How to know whether your child should... - CHADD's ADHD Pare...

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How to know whether your child should be medicated?

anothermother profile image

My two older adhd kids have never been on medication for symptom management. We’re homeschoolers (unschoolers/self-directed learners), so issues at school have never been an issue; however, our everyday lives with so many adhd folx under one roof are often very tough. Our days are full of fierce emotional/mood swings, aggressive outbursts, defiant and oppositional behavior, boundless energy (our house and belongings have taken a major beating this past year+), sleep troubles etc

Also, i recently read some compelling studies about the impact of stimulant medication for adhd kids and how early use can help reduce the risk of addiction later in life as well as lower the risk of co-morbities. So, I made an appointment with their new pediatrician with the plan of discussing medication.

I have four kids total (9y, 6y, almost 4y and 2y). Because if my own adhd, it’s hard for me to be consistent with our schedule. I’m very irregular when it comes my ability to keep us all busy enough to ward off the boredom that inevitably (and very quickly) leads to impulsive, destructive and aggressive behavior.

That said, now that it’s summer and the world is slowly re-opening, we’re getting back to our more typical schedule of daily swimming, tball, summer camp, more play dates, more hiking and camping… The busier we stay and the more time we spend out of the house, the more manageable all our symptoms seem to be.

I guess I’m just second guessing myself and wondering whether they really do need the help of medication. It would sure help if my husband and I could get ourselves sorted out and on medication, which were both working on, but now, I don’t know what to think about my kids…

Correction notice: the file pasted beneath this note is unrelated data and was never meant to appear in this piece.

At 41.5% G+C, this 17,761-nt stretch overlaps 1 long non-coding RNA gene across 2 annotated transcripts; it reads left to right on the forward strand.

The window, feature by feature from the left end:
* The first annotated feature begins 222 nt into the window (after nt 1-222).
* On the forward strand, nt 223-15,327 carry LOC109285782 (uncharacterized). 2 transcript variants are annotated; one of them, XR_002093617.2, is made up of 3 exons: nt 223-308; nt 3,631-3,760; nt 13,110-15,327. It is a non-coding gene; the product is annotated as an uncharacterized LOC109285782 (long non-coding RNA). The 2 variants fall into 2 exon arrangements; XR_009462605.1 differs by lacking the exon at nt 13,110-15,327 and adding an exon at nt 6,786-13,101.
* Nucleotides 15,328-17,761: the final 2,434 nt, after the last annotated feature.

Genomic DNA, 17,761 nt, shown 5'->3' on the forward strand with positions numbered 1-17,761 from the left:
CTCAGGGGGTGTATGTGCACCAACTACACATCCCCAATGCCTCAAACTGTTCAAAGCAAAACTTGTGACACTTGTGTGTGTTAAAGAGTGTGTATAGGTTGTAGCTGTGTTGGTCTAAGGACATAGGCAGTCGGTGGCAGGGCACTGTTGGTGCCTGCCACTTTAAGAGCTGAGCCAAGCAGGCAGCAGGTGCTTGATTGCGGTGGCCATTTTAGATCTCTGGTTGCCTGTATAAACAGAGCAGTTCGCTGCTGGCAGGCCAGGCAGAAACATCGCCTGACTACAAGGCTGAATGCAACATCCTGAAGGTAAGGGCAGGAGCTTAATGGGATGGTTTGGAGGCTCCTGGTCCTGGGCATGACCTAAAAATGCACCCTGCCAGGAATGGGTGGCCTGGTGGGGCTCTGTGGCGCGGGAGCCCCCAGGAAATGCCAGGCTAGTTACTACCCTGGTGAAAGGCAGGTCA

5 Replies

When my son was in 2nd grade it was suggested to us he had ADHD. When looking into it, I realized I suffered from many of the same symptoms so I went to a Dr to see what could be done to help me (my marriage was having difficulties with related issues). The Dr put me on medication and I got to see what it was like. My wife also got to see how it impacted me and my ability to focus/function. It worked out well enough. A few months later, we felt we had exhausted our other options and were finally ready to put our son on the same medication.

The argument made to us was that by being regulated on medication would allow our son to establish a "norm" where he could be a better version of himself. He could grow and learn with less interference from his ADHD symptoms. It also has provided us many opportunities to talk to him about the differences in his behaviors on and off medication. At first (he was pretty young) he couldn't see or understand the changes. However as he grew older, it became easier for him to see. He even has an easier time noticing and changing his behaviors when his meds have run out for the day.

Meanwhile in school, he was able to get really good grades and move into higher level courses/tracks that set him up for going to a good university. He feels pretty good about himself and who he is. He is confident in his knowledge and abilities. He is in a good place to move forward with his life. I often hear the opposite from people who grew up without that help. They can turn into negative cycles and think everyone hates them or they are stupid.